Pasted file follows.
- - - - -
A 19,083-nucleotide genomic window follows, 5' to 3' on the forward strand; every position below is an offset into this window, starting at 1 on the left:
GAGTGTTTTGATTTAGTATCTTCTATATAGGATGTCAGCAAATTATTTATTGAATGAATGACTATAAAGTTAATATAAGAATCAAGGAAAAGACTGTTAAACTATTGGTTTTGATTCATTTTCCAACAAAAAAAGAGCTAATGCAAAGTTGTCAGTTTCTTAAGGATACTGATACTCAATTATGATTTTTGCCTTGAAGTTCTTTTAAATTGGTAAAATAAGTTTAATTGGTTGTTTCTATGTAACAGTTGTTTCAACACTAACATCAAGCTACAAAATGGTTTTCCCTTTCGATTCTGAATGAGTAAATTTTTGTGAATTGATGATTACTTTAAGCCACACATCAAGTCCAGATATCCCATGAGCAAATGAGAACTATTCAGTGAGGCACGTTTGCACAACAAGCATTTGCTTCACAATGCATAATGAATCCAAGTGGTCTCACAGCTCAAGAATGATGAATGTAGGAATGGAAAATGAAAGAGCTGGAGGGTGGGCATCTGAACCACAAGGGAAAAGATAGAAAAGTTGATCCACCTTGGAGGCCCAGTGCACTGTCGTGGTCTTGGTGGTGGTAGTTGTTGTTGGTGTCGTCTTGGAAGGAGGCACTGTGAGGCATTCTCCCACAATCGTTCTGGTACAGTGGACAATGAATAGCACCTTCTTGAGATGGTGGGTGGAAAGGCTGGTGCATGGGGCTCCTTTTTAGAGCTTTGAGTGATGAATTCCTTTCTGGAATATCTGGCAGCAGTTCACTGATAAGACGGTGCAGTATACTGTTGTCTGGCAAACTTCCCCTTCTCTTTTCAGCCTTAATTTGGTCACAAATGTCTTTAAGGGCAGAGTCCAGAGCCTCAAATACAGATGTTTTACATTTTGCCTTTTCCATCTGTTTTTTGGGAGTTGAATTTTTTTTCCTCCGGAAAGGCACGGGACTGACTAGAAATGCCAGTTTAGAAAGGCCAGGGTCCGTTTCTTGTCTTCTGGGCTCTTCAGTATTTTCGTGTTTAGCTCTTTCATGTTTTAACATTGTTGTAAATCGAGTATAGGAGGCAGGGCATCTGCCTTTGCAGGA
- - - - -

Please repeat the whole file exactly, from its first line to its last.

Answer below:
A 19,083-nucleotide genomic window follows, 5' to 3' on the forward strand; every position below is an offset into this window, starting at 1 on the left:
GAGTGTTTTGATTTAGTATCTTCTATATAGGATGTCAGCAAATTATTTATTGAATGAATGACTATAAAGTTAATATAAGAATCAAGGAAAAGACTGTTAAACTATTGGTTTTGATTCATTTTCCAACAAAAAAAGAGCTAATGCAAAGTTGTCAGTTTCTTAAGGATACTGATACTCAATTATGATTTTTGCCTTGAAGTTCTTTTAAATTGGTAAAATAAGTTTAATTGGTTGTTTCTATGTAACAGTTGTTTCAACACTAACATCAAGCTACAAAATGGTTTTCCCTTTCGATTCTGAATGAGTAAATTTTTGTGAATTGATGATTACTTTAAGCCACACATCAAGTCCAGATATCCCATGAGCAAATGAGAACTATTCAGTGAGGCACGTTTGCACAACAAGCATTTGCTTCACAATGCATAATGAATCCAAGTGGTCTCACAGCTCAAGAATGATGAATGTAGGAATGGAAAATGAAAGAGCTGGAGGGTGGGCATCTGAACCACAAGGGAAAAGATAGAAAAGTTGATCCACCTTGGAGGCCCAGTGCACTGTCGTGGTCTTGGTGGTGGTAGTTGTTGTTGGTGTCGTCTTGGAAGGAGGCACTGTGAGGCATTCTCCCACAATCGTTCTGGTACAGTGGACAATGAATAGCACCTTCTTGAGATGGTGGGTGGAAAGGCTGGTGCATGGGGCTCCTTTTTAGAGCTTTGAGTGATGAATTCCTTTCTGGAATATCTGGCAGCAGTTCACTGATAAGACGGTGCAGTATACTGTTGTCTGGCAAACTTCCCCTTCTCTTTTCAGCCTTAATTTGGTCACAAATGTCTTTAAGGGCAGAGTCCAGAGCCTCAAATACAGATGTTTTACATTTTGCCTTTTCCATCTGTTTTTTGGGAGTTGAATTTTTTTTCCTCCGGAAAGGCACGGGACTGACTAGAAATGCCAGTTTAGAAAGGCCAGGGTCCGTTTCTTGTCTTCTGGGCTCTTCAGTATTTTCGTGTTTAGCTCTTTCATGTTTTAACATTGTTGTAAATCGAGTATAGGAGGCAGGGCATCTGCCTTTGCAGGA